A painting by Paul Gauzyn, who died in 2011, stands out from other contemporary art pieces, which are often based on the works and life of famous artists.
The work has been exhibited at the American Institute of Art in New York since the 1960s, and has won prizes at the Metropolitan Museum of Art, the Whitney Museum of American Art and the Tate Modern.
But what about its critics?
Paul Gauguins work is not the first time he has drawn comparisons between the works by artists from different eras, and some artists have suggested it is a way to try to make the artist more palatable.
Gauguins contemporaries include Jean Nouvel, who drew and painted many works from the early 20th Century.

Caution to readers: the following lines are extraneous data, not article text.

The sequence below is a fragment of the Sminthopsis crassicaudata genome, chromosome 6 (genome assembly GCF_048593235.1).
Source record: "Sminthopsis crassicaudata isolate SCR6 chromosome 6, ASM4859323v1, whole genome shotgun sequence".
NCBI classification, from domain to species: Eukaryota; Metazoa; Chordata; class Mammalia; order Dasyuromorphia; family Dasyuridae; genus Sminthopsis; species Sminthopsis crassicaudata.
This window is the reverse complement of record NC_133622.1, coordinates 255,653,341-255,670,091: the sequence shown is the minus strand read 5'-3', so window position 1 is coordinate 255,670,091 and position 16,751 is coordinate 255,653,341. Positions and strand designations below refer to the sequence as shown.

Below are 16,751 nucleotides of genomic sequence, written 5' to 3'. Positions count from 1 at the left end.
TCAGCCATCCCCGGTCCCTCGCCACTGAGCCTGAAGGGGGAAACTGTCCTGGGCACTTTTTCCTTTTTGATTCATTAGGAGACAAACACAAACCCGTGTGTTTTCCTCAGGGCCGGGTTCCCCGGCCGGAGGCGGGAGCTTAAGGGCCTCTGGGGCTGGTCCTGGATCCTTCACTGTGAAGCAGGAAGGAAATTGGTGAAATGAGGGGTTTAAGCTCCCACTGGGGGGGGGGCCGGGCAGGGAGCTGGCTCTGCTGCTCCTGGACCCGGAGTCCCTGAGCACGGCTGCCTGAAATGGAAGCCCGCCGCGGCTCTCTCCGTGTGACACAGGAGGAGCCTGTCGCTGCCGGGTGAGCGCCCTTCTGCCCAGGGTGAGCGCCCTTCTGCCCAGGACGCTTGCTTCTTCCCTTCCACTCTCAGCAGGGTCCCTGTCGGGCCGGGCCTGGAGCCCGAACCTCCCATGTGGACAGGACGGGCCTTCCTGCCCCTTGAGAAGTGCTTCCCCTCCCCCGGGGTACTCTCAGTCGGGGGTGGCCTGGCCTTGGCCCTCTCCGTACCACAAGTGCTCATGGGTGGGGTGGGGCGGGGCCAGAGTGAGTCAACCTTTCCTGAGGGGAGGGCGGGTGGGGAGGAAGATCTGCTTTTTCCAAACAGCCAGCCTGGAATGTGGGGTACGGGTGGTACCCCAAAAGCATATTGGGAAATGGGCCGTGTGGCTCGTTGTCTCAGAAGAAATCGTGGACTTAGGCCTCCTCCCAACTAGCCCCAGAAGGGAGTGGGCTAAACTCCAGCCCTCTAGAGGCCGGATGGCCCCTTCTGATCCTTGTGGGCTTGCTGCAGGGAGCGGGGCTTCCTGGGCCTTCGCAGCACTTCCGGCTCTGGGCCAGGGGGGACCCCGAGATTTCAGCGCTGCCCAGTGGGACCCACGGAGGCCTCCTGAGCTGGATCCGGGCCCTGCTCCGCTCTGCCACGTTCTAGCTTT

The two were contemporaries, but Nouvel did not draw on his own experience of the Depression, while Gauguyn drew on his work as a painter and a sculptor.
The two artists’ work is also often depicted as a portrait of an artist.
But the work has not received the kind of criticism that contemporary artists are used to, says the artist’s daughter, Barbara Grainger.
“It’s always the artist who is the target, because of the way it was presented, by a painting critic,” she told the Associated Press.
She said Gauguys work was never shown in the museum, and she said the critics only read about it in print media.
Gouguins son, John, who has a degree in painting and is the grandson of the artist, said the paintings were used to give a sense of authenticity to the paintings of his grandfather.
John Gauguine, who is a teacher, said he didn’t know much about the paintings.
“I’ve never seen a picture of a painting that I don’t like,” he told the AP.
The painting was among the works on display during the museum’s annual painting festival, which runs through July 7.